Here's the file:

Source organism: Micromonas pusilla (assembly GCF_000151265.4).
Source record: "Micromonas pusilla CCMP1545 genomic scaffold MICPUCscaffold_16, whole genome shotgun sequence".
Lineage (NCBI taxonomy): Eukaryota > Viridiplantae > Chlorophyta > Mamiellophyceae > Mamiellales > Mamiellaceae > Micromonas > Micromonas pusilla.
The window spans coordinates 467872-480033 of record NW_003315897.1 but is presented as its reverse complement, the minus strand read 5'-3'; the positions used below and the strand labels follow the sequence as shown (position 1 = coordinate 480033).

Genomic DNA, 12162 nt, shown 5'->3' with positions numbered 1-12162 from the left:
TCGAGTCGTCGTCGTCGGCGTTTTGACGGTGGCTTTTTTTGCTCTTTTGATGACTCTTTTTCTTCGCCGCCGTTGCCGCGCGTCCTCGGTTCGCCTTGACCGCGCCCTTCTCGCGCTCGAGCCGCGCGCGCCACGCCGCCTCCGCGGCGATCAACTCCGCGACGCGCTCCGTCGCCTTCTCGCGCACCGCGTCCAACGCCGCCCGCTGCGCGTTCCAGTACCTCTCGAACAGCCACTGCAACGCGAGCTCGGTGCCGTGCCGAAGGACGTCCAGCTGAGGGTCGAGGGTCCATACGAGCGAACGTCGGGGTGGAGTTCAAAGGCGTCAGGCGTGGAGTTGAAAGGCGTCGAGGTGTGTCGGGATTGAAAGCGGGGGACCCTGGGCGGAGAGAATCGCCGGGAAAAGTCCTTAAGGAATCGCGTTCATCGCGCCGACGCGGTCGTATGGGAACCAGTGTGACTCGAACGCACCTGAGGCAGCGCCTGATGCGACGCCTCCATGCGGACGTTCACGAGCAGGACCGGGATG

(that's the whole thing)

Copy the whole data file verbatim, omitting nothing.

Source organism: Micromonas pusilla (assembly GCF_000151265.4).
Source record: "Micromonas pusilla CCMP1545 genomic scaffold MICPUCscaffold_16, whole genome shotgun sequence".
Lineage (NCBI taxonomy): Eukaryota > Viridiplantae > Chlorophyta > Mamiellophyceae > Mamiellales > Mamiellaceae > Micromonas > Micromonas pusilla.
The window spans coordinates 467872-480033 of record NW_003315897.1 but is presented as its reverse complement, the minus strand read 5'-3'; the positions used below and the strand labels follow the sequence as shown (position 1 = coordinate 480033).

Genomic DNA, 12162 nt, shown 5'->3' with positions numbered 1-12162 from the left:
TCGAGTCGTCGTCGTCGGCGTTTTGACGGTGGCTTTTTTTGCTCTTTTGATGACTCTTTTTCTTCGCCGCCGTTGCCGCGCGTCCTCGGTTCGCCTTGACCGCGCCCTTCTCGCGCTCGAGCCGCGCGCGCCACGCCGCCTCCGCGGCGATCAACTCCGCGACGCGCTCCGTCGCCTTCTCGCGCACCGCGTCCAACGCCGCCCGCTGCGCGTTCCAGTACCTCTCGAACAGCCACTGCAACGCGAGCTCGGTGCCGTGCCGAAGGACGTCCAGCTGAGGGTCGAGGGTCCATACGAGCGAACGTCGGGGTGGAGTTCAAAGGCGTCAGGCGTGGAGTTGAAAGGCGTCGAGGTGTGTCGGGATTGAAAGCGGGGGACCCTGGGCGGAGAGAATCGCCGGGAAAAGTCCTTAAGGAATCGCGTTCATCGCGCCGACGCGGTCGTATGGGAACCAGTGTGACTCGAACGCACCTGAGGCAGCGCCTGATGCGACGCCTCCATGCGGACGTTCACGAGCAGGACCGGGATG